MCAST takes AI education challenge head on 

Rebecca Anastasi - 8th December 2019 

‘We’ve launched a process and this document delineates a pattern in a stream of actions to clarify a sense of direction.’

Over the last few years, developments in Artificial Intelligence (AI) – and the concomitant use of machine learning and Big Data – have pushed policy-makers to prioritise programmes which harness the technology’s transformative power. Indeed, in a Science for Policy report, issued by the European Commission last year, AI was quoted as being “the next electricity”, with the publication stressing that reinvention is key for societies and economies to adapt to the industrial and cultural change such technology will precipitate.

In parallel, here in Malta, in March of this year, Government published a consultation document on the island’s national AI strategy, outlining its vision to propel the jurisdiction to the forefront in the sector, thus pushing the nation to adapt to the “fourth industrial revolution”. And, to achieve this, one of its core objectives – as outlined in the policy – is to “equip, reskill and upskill workers in every sector of society.”

The Malta College of Arts, Science and Technology’s (MCAST) Applied Research and Innovation Centre (ARIC), established earlier this year, has taken the challenge head-on, recently launching a consultative document outlining the AI strategy for the college, aligned to the entity’s 2019-2021 overall strategic plan.

Alex rizzo

Alex Rizzo, Deputy Principal of Research and Innovation,
Applied Research and Innovation Centre, MCAST

“We’ve launched a process and this document delineates a pattern in a stream of actions to clarify a sense of direction,” says Dr Alex Rizzo, Deputy Principal of Research and Innovation, before going on to describe the Centre’s role as an “umbrella” across all of the college’s six institutes. “It’s definitely a top-down and bottom-up approach: we provide a sense of direction, but the Centre is fed by feedback from the institutes,” he explains.

Indeed, Dr Rizzo, together with his team, drafted the “roadmap” in conjunction with input from the IT and engineering institutes, as well as the college’s other outfits. The result is a comprehensive framework – flexible enough to adapt to the vagaries of a changing landscape – aiming to use the technology to better prepare MCAST students for industries engaged with AI and to ensure lecturers are “more competent in understanding and applying AI in teaching, research and industry solutions.”

Moreover, the game-changer, according to Dr Rizzo, is the strategy’s goal to assist and manage students throughout their learning experience with the support of AI. “Up until now, education has been stuck in time and we’ve tended to teach students in a batch processing mode. This means we get 30 students of a similar age and background, and we assume they learn in the same way. Those who don’t cope, then fizzle away. But, with AI, we’re able to individualise student learning, giving lecturers the tools they need to personalise the material according to diverse learning strategies. This is new. It’s early days but we see tremendous potential here,” he explains.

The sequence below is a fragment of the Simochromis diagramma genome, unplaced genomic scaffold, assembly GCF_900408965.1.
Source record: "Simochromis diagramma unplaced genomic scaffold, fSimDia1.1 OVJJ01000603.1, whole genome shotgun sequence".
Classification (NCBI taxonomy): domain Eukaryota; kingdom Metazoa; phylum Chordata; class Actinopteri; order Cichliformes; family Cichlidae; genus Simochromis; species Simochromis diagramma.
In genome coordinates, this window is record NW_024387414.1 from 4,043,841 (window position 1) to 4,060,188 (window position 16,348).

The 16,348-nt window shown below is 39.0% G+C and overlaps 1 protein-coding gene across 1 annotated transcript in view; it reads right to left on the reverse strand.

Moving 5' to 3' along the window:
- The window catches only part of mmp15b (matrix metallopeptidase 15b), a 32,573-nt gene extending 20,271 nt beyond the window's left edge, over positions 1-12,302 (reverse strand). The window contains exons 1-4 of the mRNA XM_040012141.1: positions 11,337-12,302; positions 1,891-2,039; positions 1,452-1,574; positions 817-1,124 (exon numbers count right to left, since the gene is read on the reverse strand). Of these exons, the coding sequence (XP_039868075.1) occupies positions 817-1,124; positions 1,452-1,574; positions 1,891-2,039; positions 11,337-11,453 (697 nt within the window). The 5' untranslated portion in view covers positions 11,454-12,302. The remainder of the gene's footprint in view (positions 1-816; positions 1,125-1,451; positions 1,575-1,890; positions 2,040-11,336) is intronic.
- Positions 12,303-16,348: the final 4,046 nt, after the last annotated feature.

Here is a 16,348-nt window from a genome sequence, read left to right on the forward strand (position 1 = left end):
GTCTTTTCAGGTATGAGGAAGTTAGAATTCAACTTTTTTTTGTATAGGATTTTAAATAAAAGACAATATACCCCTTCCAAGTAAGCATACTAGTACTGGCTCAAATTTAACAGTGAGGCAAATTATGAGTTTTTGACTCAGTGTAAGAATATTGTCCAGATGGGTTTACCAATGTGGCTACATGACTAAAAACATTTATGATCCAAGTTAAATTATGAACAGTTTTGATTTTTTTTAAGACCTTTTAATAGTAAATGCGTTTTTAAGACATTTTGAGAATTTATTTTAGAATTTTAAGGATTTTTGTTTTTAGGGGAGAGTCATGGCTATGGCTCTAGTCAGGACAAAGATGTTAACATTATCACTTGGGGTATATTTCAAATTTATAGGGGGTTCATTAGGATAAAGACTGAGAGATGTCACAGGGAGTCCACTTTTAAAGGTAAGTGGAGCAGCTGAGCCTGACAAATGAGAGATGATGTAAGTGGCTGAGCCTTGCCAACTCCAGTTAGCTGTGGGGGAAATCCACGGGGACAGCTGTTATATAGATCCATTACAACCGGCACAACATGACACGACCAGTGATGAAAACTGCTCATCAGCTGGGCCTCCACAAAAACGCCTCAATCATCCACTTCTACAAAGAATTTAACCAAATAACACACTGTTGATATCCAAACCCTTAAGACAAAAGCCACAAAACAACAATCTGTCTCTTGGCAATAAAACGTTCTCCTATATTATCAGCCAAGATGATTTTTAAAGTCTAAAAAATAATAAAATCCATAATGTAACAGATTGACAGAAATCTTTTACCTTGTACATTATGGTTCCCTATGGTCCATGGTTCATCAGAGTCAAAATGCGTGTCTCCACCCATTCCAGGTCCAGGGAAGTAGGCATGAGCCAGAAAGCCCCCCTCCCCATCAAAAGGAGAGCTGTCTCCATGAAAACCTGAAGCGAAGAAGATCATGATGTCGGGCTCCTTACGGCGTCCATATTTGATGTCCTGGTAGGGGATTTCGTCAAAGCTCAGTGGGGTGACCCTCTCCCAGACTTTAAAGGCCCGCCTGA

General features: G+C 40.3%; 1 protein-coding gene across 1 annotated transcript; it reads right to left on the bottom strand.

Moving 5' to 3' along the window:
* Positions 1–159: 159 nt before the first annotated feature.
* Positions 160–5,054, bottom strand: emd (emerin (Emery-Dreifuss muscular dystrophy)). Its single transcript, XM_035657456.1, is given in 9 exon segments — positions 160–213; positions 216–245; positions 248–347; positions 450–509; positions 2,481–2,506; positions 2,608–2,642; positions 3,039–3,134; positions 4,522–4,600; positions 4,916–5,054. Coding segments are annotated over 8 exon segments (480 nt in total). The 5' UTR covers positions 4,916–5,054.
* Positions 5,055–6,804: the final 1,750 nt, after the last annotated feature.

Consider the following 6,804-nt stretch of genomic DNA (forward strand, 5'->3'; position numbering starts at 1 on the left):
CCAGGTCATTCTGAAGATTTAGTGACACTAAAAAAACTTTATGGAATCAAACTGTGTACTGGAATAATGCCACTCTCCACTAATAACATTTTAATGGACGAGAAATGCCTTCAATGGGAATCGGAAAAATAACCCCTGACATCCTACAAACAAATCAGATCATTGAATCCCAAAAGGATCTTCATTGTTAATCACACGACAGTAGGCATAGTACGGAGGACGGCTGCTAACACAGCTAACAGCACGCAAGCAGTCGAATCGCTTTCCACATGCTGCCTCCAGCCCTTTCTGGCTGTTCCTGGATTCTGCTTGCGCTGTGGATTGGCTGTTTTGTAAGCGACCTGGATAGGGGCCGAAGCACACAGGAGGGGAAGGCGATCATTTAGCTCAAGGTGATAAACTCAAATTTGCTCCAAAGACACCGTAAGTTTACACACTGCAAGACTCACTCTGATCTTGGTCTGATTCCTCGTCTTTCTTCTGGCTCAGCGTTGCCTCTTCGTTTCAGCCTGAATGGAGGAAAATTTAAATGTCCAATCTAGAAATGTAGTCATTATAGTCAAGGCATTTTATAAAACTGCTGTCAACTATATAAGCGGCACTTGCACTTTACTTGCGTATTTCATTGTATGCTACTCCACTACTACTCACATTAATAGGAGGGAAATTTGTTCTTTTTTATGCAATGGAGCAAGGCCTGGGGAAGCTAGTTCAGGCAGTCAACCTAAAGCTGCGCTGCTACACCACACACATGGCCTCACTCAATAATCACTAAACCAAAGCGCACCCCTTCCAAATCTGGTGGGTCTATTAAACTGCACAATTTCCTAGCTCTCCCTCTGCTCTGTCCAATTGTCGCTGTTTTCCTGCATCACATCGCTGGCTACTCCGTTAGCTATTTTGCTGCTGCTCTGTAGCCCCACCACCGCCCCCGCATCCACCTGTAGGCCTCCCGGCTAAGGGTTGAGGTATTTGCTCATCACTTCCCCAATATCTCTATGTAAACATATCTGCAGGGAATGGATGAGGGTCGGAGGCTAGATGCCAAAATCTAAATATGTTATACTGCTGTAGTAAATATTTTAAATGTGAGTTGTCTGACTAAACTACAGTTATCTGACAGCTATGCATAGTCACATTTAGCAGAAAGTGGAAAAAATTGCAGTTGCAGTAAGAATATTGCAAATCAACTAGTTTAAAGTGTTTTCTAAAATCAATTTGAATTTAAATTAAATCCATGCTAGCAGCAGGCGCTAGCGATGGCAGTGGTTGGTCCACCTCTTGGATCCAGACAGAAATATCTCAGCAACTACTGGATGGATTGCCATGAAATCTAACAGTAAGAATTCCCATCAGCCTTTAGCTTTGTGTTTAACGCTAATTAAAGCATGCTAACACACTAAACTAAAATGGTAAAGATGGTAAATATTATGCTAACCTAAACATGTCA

eDWIN ZAMMIT

Edwin Zammit, Deputy Director for Research and Innovation,
Applied Research and Innovation Centre, MCAST

These ambitions were formulated after an intense process consisting of three main phases, according to Edwin Zammit, Deputy Director for Research and Innovation. “Our preparatory phase was, perhaps, the longest, since we needed to take stock of what was happening at MCAST and see where we wanted to go. So, we met with the stakeholders at the college – some of whom had been working on AI for 10 years – and kicked off a process of internal consultation,” he states.

Moreover, the game-changer, according to Dr Rizzo, is the strategy’s goal to assist and manage students throughout their learning experience with the support of AI. “Up until now, education has been stuck in time and we’ve tended to teach students in a batch processing mode. This means we get 30 students of a similar age and background, and we assume they learn in the same way. Those who don’t cope, then fizzle away. But, with AI, we’re able to individualise student learning, giving lecturers the tools they need to personalise the material according to diverse learning strategies. This is new. It’s early days but we see tremendous potential here,” he explains.

The result was the decision to place AI at the centre of the college’s entire operations, and, thus, further research was carried out to formulate the streams of action. To this end, the team also attended key conferences – such as EdTechXEurope in London and the Sana Labs AI Summit – to gain a deeper understanding of the international developments in the field. Moreover, the Centre communicated with its counterparts in the European Association for Higher Education Institutions (EURASHE), more specifically with universities of applied sciences, exchanging knowledge and information to ensure the current document was up-to-date with the latest ideas on the subject.

The second phase then consisted of “putting it all together”, Mr Zammit says, with the Centre currently in the third phase – the consultation period. “We’re awaiting feedback on the strategy from the public – both internally, within the college, and externally – as well as from industry stakeholders. We’ve even held a meeting with the Malta-AI steering committee to get their feedback,” he asserts.

This is an excerpt of an interview which initially featured in the October edition of Blockchain Island.


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